Patrick and Bill, welcome to the show and Bill in your case, welcome back. Bill from Alloya is back to educate us on great ideas for getting some capital in these times. And Patrick from MountainSeed will talk about the activity in sale-leaseback of branches for the credit union movement. So welcome both of you. Tell me a little bit about what’s going on Bill, how about a quick update on what’s happening at Alloya and then Patrick, just give us a short bit about what MountainSeed focuses on for credit unions.

Bill Paton  01:24

Sure. So Alloya, we’re a small but mighty team; we’ve got about 200 individuals. We recently bought a fintech to help get into the automated lending space—we purchased QCash. We’re really, really excited about that. We’re heavily involved in getting into the FedNow space and that payment side of things. And then of course on my side of the coin, the capital market side, we are still seeing a lot in the loan participations, the sub debt and now something we’re really excited about, the sale-leaseback transaction, which is what we’re here to talk about.

Doug English 01:58

Great, Patrick?

Patrick Roberts  01:59

Yeah, for sure. Well, thanks for having me. First off, I’m really excited to be on with you. So we serve roughly 10% of the credit unions and banks throughout the U.S. today through one of our three business units. We have a valuation side of our company, which sees about $100 billion annually in commercial real estate volume, where we serve as a kind of third-party appraisal review company, appraisal company, evaluation company, environmental business. We have a second business unit that is all about real estate data. So when you’re pressured with Cecil or you’re pressured with anything you guys have to deal with from a balance sheet management perspective within your portfolio, we can help. And then lastly, what we’ll talk about today is our balance sheet and capital markets group. That group does a number of things, one being we provide performing and distressed debt but also where we’re most excited in this environment is our sale-leaseback initiative where we’re going out and purchasing credit union branches and then leasing them back to credit unions. So our company is headquartered out of Atlanta. We have about 150 employees and love serving credit unions and banks throughout the U.S.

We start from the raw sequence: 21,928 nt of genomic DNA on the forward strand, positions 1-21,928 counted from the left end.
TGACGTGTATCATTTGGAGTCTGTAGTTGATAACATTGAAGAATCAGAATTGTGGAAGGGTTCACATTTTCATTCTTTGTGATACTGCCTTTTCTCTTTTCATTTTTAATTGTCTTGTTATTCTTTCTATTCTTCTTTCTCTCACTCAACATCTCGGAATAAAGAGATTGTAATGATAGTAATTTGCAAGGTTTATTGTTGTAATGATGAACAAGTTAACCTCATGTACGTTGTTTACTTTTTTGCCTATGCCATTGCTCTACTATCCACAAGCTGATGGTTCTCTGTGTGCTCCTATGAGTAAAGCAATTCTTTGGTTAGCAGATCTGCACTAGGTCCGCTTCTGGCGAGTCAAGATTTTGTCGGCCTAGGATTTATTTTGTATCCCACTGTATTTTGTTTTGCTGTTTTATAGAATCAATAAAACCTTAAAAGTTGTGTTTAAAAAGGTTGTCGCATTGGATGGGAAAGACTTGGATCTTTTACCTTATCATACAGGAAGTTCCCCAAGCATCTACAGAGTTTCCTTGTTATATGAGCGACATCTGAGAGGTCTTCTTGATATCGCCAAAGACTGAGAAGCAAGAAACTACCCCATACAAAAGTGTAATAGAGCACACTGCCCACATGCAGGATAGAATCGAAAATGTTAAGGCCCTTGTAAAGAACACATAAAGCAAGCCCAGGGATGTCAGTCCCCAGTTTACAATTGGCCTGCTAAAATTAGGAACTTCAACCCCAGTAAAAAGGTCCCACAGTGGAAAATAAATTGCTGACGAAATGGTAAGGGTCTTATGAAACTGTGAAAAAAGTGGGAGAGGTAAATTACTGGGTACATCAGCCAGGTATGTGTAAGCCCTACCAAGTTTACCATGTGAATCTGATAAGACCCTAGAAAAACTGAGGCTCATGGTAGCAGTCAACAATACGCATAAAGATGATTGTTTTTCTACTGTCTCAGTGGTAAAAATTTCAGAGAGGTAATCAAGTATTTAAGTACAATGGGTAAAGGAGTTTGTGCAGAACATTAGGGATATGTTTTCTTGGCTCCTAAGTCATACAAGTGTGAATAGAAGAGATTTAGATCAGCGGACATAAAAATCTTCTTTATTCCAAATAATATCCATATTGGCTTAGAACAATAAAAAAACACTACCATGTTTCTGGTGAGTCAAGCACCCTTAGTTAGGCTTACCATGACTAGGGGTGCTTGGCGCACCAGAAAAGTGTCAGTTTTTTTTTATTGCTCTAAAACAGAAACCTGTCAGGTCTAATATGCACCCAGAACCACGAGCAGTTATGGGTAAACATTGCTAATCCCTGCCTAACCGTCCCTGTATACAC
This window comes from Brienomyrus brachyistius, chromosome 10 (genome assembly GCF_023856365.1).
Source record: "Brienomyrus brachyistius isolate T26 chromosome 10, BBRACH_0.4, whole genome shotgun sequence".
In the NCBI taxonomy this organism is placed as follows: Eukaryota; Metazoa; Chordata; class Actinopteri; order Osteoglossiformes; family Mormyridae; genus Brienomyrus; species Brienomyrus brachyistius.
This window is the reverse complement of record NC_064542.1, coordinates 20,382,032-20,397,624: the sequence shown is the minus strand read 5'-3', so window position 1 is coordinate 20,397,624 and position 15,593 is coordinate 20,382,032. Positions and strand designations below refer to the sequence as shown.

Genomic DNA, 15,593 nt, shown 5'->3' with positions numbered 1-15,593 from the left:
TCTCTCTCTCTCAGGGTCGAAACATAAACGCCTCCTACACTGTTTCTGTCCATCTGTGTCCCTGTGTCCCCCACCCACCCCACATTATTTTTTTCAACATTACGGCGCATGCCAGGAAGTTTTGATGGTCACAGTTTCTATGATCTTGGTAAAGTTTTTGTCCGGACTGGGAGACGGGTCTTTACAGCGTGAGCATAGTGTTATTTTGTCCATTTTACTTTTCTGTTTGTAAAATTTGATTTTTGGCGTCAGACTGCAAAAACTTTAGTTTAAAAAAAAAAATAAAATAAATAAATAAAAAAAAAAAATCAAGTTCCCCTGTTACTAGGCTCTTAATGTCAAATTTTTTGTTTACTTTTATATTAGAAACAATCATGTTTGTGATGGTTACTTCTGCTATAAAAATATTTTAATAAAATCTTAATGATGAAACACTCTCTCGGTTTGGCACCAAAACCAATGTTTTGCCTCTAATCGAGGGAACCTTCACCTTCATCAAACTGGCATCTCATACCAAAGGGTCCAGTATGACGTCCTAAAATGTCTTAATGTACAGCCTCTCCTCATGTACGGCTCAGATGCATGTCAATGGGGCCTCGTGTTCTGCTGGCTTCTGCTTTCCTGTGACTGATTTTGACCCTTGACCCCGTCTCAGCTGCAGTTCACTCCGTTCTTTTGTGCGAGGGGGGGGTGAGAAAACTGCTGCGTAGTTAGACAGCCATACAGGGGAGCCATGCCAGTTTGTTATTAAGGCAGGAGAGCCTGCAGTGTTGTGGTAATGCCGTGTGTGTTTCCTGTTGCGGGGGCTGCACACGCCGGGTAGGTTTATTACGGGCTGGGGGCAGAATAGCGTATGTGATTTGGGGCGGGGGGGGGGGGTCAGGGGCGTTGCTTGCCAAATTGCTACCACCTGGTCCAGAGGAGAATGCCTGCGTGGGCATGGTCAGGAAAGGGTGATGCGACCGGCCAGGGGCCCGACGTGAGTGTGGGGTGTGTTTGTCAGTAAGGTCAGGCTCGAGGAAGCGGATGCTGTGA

Doug English  03:04

So in this arrangement you have with Alloya, credit unions are coming through their relationship with Alloya and partnering with you and you guys, your company, actually purchases credit union branches as an investment strategy that’s core to what you do as a firm. Is that right?

Patrick Roberts  03:25

Yeah, that’s spot on. Alloya has been a great partner; we’ve launched a partnership with them over the last two, three weeks, which we’re super excited to get started. They are kind of serving as a partner with us to bring in interested credit unions that would like to sell their branches to MountainSeed and we are the investor. So it is our capital, it is our money, we are not a broker, we are not a go in between group, it is our money, and we will buy those branches. And we will lease them back out to that given credit union for some long duration. We like the investment in credit unions for the long term. We think with our investment thesis, we look at it very much like a bond investment and we’ve got long-term money given some of our capital that is the shareholders base of MountainSeed.

Doug English  04:14

With deposits being on everybody’s mind these days, and where you are going to get your deposits, let’s kind of talk about sale-leaseback as far as one of the options. At what point do you need to start to look at that? And what is that sort of cost of capital arrangement versus borrowing versus other systems of gathering capital? Talk to me about that.

Patrick Roberts  04:40

This environment is unique, right? Credit unions have not seen this in a long time. I don’t think really any of us have seen this in a long time. But ultimately, funding pressures moved at such a fast velocity, you started to see spreads just go off the wall. And now you are a credit union in central Iowa, you’re having to pay out your deposit base. And that’s a little bit unique. You weren’t doing that two years ago, or a year and a half ago. So because of that, and what that actually means to a credit union’s balance sheet, it’s important to have other solutions to generate liquidity and capital. This is one of those—and Bill can speak to this—there’s probably a number of other solutions. This is one we really like from our seat as an investor, because it’s a non-dilutive way for a credit union to get that capital. Why would you hold a piece of real estate on your balance sheet when you can kind of unlock the value of that real estate today and get that capital today when you’re facing this funding pressure in this environment? Doug, that probably covers some of the funding questions. But Bill, do you want to maybe add on to that at all?

Bill Paton  05:47